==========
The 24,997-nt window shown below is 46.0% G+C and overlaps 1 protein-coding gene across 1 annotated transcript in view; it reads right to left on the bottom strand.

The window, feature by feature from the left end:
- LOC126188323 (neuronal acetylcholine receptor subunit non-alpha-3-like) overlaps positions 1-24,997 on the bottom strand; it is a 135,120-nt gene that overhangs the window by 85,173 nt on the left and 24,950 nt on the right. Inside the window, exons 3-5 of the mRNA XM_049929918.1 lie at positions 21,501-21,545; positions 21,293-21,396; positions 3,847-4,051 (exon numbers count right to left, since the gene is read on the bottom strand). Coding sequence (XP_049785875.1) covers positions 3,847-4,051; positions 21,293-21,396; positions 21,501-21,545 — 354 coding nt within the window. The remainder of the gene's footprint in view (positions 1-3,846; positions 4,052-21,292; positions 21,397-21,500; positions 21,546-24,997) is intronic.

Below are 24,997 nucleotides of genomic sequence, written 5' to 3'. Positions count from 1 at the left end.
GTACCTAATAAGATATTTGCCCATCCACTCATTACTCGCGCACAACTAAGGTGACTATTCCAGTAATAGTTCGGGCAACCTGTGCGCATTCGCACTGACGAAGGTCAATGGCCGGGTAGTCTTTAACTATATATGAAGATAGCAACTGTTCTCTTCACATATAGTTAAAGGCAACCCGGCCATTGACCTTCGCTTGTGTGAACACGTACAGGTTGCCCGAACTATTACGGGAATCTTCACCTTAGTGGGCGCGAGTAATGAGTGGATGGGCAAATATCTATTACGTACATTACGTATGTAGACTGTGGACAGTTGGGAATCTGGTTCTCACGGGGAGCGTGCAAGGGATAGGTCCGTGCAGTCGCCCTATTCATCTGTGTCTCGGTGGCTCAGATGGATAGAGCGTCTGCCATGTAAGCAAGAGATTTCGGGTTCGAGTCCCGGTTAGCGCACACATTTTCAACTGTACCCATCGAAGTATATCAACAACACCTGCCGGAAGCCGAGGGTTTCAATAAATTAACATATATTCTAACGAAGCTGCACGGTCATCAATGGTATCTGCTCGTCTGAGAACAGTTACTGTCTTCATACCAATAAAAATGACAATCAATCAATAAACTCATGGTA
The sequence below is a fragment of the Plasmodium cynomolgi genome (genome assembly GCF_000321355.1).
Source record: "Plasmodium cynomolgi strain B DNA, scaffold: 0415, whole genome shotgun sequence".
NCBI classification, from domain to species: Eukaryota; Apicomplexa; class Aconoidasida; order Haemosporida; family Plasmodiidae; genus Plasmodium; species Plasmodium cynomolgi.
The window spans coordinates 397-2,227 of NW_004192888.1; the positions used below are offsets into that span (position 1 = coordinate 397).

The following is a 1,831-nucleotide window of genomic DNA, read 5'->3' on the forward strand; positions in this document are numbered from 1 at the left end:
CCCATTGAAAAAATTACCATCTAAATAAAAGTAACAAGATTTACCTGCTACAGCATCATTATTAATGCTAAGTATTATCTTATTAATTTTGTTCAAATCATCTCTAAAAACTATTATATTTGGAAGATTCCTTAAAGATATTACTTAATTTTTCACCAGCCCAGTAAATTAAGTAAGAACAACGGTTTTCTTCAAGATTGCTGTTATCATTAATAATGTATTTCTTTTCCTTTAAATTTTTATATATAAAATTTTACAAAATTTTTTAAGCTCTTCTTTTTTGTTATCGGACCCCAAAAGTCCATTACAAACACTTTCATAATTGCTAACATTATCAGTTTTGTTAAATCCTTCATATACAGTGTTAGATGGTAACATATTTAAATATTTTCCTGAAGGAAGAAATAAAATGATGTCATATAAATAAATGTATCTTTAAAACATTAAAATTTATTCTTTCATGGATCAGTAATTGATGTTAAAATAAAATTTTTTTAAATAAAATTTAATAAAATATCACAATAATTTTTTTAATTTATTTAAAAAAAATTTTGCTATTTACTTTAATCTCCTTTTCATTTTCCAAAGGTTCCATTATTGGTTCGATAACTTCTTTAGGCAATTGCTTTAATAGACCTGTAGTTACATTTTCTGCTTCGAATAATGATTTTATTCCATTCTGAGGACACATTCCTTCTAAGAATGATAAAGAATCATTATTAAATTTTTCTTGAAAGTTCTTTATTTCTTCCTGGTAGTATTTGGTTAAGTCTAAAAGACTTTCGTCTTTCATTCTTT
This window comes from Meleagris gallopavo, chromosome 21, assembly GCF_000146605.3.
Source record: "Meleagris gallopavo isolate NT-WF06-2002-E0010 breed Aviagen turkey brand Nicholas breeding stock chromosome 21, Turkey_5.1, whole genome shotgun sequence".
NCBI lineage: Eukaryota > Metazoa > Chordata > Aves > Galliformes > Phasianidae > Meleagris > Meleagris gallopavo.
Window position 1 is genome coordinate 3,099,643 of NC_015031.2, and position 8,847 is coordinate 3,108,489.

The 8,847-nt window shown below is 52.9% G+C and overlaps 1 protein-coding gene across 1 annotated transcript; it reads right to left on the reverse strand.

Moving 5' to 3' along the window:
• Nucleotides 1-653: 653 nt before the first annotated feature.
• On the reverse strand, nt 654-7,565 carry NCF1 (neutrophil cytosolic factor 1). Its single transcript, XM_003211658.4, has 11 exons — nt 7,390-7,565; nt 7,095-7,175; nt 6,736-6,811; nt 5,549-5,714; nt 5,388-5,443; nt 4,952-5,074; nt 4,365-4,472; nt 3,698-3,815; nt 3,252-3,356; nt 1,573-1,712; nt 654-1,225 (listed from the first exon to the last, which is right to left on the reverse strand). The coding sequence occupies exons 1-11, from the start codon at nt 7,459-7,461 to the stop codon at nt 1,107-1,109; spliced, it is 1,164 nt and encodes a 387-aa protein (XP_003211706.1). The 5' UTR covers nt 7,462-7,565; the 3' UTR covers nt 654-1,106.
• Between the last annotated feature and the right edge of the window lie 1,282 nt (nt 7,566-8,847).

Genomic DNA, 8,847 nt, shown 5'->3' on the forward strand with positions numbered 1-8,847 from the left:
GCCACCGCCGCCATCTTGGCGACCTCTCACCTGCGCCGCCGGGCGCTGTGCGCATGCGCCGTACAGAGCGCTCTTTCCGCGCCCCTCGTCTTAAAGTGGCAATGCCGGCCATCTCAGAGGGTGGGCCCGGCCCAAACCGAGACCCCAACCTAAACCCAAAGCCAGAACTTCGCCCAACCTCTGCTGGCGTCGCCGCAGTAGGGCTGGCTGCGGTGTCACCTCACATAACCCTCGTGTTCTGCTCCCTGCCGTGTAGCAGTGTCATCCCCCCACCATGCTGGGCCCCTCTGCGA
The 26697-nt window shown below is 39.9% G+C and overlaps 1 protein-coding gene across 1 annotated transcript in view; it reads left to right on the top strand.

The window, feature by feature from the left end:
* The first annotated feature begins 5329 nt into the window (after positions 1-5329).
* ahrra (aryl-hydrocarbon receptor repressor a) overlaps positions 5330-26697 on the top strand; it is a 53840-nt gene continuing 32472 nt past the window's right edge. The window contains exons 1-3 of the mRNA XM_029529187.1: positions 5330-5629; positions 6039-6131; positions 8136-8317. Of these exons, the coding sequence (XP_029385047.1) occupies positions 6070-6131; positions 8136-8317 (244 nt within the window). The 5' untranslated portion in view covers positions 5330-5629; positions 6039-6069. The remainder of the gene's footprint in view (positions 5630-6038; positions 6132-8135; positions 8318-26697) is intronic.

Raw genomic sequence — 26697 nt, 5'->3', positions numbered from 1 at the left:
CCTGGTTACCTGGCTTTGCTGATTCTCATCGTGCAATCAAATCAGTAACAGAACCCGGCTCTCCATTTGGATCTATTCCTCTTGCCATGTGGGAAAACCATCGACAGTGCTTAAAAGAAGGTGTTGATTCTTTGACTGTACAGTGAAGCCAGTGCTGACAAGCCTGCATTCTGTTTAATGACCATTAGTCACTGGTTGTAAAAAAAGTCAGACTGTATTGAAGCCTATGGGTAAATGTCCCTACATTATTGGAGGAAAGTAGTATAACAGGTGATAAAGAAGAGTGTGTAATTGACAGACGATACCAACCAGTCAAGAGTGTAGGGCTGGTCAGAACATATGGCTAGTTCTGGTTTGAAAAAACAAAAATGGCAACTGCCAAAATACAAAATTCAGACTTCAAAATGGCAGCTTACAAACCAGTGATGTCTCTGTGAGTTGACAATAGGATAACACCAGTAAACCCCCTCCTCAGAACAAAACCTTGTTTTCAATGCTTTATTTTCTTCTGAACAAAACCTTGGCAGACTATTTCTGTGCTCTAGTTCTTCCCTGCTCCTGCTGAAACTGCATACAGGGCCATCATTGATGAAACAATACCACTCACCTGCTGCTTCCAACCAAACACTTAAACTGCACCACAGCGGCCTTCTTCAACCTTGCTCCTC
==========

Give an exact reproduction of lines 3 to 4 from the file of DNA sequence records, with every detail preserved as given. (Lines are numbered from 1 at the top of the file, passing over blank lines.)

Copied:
- LOC126188323 (neuronal acetylcholine receptor subunit non-alpha-3-like) overlaps positions 1-24,997 on the bottom strand; it is a 135,120-nt gene that overhangs the window by 85,173 nt on the left and 24,950 nt on the right. Inside the window, exons 3-5 of the mRNA XM_049929918.1 lie at positions 21,501-21,545; positions 21,293-21,396; positions 3,847-4,051 (exon numbers count right to left, since the gene is read on the bottom strand). Coding sequence (XP_049785875.1) covers positions 3,847-4,051; positions 21,293-21,396; positions 21,501-21,545 — 354 coding nt within the window. The remainder of the gene's footprint in view (positions 1-3,846; positions 4,052-21,292; positions 21,397-21,500; positions 21,546-24,997) is intronic.

Below are 24,997 nucleotides of genomic sequence, written 5' to 3'. Positions count from 1 at the left end.